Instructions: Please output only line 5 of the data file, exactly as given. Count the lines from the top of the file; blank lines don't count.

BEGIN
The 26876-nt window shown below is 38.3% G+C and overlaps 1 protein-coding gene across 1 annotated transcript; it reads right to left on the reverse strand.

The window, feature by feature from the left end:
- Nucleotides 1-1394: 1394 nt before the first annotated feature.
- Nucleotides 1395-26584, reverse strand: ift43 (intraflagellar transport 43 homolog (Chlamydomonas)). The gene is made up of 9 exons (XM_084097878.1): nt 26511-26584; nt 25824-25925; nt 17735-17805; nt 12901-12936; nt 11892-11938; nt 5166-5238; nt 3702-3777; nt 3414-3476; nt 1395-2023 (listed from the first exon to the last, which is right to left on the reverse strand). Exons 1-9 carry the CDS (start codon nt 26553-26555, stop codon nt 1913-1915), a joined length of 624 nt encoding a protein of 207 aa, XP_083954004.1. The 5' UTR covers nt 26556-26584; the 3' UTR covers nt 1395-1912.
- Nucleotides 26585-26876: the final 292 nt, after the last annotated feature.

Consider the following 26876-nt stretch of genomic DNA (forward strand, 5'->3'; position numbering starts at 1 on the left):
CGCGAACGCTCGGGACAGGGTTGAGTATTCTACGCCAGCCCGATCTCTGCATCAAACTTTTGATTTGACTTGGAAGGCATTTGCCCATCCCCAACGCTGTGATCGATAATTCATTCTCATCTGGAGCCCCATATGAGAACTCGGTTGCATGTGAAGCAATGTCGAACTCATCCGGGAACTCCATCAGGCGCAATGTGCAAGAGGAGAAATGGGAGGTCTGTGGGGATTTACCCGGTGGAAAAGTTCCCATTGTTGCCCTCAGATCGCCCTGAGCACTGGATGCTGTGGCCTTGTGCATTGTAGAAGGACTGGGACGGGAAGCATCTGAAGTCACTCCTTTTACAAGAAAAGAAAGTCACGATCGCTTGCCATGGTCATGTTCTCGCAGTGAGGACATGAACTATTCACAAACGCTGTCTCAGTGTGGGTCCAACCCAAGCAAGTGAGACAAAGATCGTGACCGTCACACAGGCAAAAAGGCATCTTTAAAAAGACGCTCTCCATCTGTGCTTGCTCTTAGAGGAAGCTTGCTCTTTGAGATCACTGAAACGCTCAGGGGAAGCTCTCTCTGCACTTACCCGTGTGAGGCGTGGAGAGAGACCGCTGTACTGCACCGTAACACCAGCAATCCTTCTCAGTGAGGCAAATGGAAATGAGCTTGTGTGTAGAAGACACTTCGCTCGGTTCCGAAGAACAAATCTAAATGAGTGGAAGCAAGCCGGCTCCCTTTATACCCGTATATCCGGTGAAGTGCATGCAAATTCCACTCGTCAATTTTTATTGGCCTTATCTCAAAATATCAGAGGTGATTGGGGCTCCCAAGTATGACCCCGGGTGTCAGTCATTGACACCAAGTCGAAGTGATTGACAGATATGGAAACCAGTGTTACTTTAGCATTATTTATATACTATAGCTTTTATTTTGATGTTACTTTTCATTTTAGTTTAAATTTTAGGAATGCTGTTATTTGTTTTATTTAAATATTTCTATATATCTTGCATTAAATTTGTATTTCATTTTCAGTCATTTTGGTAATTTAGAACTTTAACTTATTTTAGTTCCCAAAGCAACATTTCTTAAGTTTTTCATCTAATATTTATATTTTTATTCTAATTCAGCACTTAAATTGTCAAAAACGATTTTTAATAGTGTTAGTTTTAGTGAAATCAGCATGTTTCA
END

- Nucleotides 26585-26876: the final 292 nt, after the last annotated feature.